Curious about world affairs? Ask Prof. Nollege

As the plot thickens from Syria to Russia to North Korea to tiny Portsmouth, my crack Triple Action News team brings you exclusive, up-to-the-minute satiric analysis of the major issues of our time.

Today we are fortunate to tap the expertise of the widely non-syndicated geopolitical advice columnist Professor Nollege, who has generously agreed to answer a few questions from readers.

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Dear Professor Nollege —

Like many Americans, I am extremely concerned about the ongoing strife in the Middle East. The real question is this: How will the crisis in Syria affect the price of Syrian bread, also widely known as pita bread?

— Pete, Main Street

Dear Pete —

Civil war has thrown the world Syrian bread market into a state of upheaval not seen since the olive oil embargo of the early 1970s.

Syrian bread prices have climbed sharply for the third straight day amid heightening tension between Washington and Damascus and international calls for a boost in output from OPEC (the Organization of Pita Exporting Countries).

Bashar al-Assad — an amateur ophthalmology known for his love of crispy brick-oven pita and his hatred of the Syrian people — inherited the presidency from his father Bashar H.W. al-Assad and now controls as much as 83 percent of the world supply of Syrian bread.

CNN Middle East correspondent Baba Ghanouj characterized U.S.-Syrian relations as “falafel.”

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Dear Professor Nollege —

Hey, I thought Reagan crushed the Russians like 20-some years ago. What’s that Vladimir Putin doing on the news this week?

— Mike, East Kingston

Dear Mike —

He’s just trying to feel important. Just a pathetic, puny little man craving some attention while he pretends to try to make his little buddy in Syria stop gassing his own people. Yanking on the puppet strings of his Syrian underlings while he tries to stick it to America.

Plus, he’s probably got a new book coming out, or a new cologne. Or an instructional DVD on how to persecute gay people.

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Dear Professor Nollege —

Is it safe to travel to Egypt these days? I need to cash in some Nile miles so I figured I’d take the wife and kids over to slide down the Pyramids and shoot some dopey pictures with that giant cat statue. Is the political situation any more stable over there?

— Morty from Madbury

Dear Morty —

We interrupt this normally scheduled foolishness to bring you breaking developments on the ground in Egypt — where Sphinx News is reporting that a surprise political coup has brought about the return to power of one-time pharoah King Tut.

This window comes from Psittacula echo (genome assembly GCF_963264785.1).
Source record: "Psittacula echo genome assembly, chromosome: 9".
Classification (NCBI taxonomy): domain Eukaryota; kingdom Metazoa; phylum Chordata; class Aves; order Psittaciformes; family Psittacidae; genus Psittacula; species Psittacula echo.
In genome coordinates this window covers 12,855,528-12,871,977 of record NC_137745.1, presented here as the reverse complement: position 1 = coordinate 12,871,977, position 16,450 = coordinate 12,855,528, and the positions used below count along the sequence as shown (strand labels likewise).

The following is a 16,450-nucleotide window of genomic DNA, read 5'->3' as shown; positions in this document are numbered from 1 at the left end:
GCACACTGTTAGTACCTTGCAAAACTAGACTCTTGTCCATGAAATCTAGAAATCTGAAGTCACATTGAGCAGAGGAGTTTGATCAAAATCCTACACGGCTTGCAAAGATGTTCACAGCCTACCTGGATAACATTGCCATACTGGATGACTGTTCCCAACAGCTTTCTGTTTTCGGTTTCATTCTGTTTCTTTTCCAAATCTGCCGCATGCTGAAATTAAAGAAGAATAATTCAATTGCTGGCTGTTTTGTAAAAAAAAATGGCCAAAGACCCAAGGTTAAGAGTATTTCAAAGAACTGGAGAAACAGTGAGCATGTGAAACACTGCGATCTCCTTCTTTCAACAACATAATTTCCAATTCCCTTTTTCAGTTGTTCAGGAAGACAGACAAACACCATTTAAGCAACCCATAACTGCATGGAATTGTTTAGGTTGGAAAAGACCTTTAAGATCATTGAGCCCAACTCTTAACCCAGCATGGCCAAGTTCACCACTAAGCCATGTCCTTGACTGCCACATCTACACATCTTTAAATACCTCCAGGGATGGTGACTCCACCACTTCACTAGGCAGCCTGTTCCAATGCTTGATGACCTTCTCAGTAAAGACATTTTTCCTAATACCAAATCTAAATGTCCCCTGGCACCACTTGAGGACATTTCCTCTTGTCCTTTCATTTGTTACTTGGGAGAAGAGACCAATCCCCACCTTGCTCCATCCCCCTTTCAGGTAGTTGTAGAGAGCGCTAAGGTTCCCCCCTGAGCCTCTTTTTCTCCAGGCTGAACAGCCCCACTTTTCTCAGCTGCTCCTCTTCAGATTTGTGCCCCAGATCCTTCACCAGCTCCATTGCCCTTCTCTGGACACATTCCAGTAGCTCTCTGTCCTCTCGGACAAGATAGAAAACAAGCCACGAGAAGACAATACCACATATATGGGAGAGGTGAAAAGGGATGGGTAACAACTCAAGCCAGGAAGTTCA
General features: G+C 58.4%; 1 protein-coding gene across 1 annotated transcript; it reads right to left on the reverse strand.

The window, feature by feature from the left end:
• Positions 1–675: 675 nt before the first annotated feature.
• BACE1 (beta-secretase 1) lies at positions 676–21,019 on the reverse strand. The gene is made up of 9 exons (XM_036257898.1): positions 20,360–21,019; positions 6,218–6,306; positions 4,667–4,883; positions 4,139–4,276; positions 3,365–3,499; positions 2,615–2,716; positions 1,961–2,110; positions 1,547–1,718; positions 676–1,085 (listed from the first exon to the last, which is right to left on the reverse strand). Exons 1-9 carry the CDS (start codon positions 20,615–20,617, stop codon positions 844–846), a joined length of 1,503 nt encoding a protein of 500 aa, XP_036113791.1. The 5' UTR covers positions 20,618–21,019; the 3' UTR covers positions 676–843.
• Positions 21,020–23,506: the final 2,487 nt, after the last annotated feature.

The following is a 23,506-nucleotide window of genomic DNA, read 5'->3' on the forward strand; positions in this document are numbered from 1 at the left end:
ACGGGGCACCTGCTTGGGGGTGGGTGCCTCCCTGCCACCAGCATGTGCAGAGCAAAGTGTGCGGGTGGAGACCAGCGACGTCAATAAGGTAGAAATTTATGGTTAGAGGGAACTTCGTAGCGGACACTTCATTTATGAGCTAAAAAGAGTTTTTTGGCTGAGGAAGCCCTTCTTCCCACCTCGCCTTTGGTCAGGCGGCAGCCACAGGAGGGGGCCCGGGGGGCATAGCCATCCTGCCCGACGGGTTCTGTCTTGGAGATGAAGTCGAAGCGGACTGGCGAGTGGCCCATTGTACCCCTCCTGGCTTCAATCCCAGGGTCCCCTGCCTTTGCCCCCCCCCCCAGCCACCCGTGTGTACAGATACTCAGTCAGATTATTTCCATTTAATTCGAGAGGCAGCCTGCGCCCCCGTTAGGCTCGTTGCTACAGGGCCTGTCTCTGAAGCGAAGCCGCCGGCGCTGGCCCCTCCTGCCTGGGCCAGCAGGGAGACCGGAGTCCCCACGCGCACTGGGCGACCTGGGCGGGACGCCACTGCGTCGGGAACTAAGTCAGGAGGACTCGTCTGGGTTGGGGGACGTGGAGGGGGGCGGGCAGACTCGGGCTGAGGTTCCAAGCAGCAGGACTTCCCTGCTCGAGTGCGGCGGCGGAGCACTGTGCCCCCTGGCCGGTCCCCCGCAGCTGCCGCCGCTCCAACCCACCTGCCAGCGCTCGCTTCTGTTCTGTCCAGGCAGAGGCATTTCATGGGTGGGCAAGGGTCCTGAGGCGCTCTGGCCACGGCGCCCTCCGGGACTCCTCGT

Amid jubilant crowds dancing by the Nile, Mr. Tut — who bears an uncanny resemblance to the comedian Steve Martin — has vowed to reform the country’s pyramid-scheme economy, eliminate crooked deals in smoke-filled tombs and return Egypt to the prosperity of the Bronze Age. Polls reveal that “the ladies love his style” while male constituents respond favorably to unconfirmed reports that he once “ate a crocodile.”

Born in Arizona, he subsequently moved to Babylonia where he achieved fame after joining the Sarcophagus Party and becoming a golden idol, his exploits immortalized in popular hieroglyphics of the day.

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Dear Professor Nollege —

I’m a longtime Portsmouth, resident and have been glad to read that there are 19 candidates running for City Council. What is the ideal number of candidates for a municipality this size?

— Polly, Parrott Ave.

Dear Polly —

Many leading experts suggest democracy works best when the widest possible spectrum of personalities and perspectives is represented on the ballot. (Others point to the 2012 Republican presidential primary and say …; uh, wow!)

And while the current field of candidates appears fairly diverse — a builder, a bartender, multiple Kennedys, an Iraq veteran, the daughter of a U.S. senator and much more — some say more variety is needed to balance the ballot.

As of press time, to my knowledge there were no pro wrestlers, wind farmers or whistleblowers among the candidates. No anthropologists, billionaire industrialists or death row inmates in the mix. And my sources tell me there is not a single Bush in the race.

Now I’m not saying we need a ballot brimming with coal miners, taxidermists and particle physicists to help secure a positive future for Portsmouth. But I do think the meetings would be a lot more interesting if voters elected at least one professional mime and one ventriloquist to the council.

— John Breneman

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